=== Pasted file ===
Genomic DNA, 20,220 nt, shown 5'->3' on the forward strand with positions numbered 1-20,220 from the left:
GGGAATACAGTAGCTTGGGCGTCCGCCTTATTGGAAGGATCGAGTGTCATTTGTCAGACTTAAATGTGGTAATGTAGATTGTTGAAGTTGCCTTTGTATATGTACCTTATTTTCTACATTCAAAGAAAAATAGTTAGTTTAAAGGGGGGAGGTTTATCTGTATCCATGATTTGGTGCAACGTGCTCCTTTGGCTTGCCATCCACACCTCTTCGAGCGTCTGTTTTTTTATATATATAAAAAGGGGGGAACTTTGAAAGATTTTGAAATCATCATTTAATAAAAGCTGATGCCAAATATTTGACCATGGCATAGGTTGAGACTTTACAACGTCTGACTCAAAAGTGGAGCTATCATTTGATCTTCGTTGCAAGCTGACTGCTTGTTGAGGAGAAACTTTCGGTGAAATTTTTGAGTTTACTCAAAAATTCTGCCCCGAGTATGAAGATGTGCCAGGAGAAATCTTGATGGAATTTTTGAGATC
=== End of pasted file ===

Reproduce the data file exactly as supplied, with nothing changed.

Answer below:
Genomic DNA, 20,220 nt, shown 5'->3' on the forward strand with positions numbered 1-20,220 from the left:
GGGAATACAGTAGCTTGGGCGTCCGCCTTATTGGAAGGATCGAGTGTCATTTGTCAGACTTAAATGTGGTAATGTAGATTGTTGAAGTTGCCTTTGTATATGTACCTTATTTTCTACATTCAAAGAAAAATAGTTAGTTTAAAGGGGGGAGGTTTATCTGTATCCATGATTTGGTGCAACGTGCTCCTTTGGCTTGCCATCCACACCTCTTCGAGCGTCTGTTTTTTTATATATATAAAAAGGGGGGAACTTTGAAAGATTTTGAAATCATCATTTAATAAAAGCTGATGCCAAATATTTGACCATGGCATAGGTTGAGACTTTACAACGTCTGACTCAAAAGTGGAGCTATCATTTGATCTTCGTTGCAAGCTGACTGCTTGTTGAGGAGAAACTTTCGGTGAAATTTTTGAGTTTACTCAAAAATTCTGCCCCGAGTATGAAGATGTGCCAGGAGAAATCTTGATGGAATTTTTGAGATC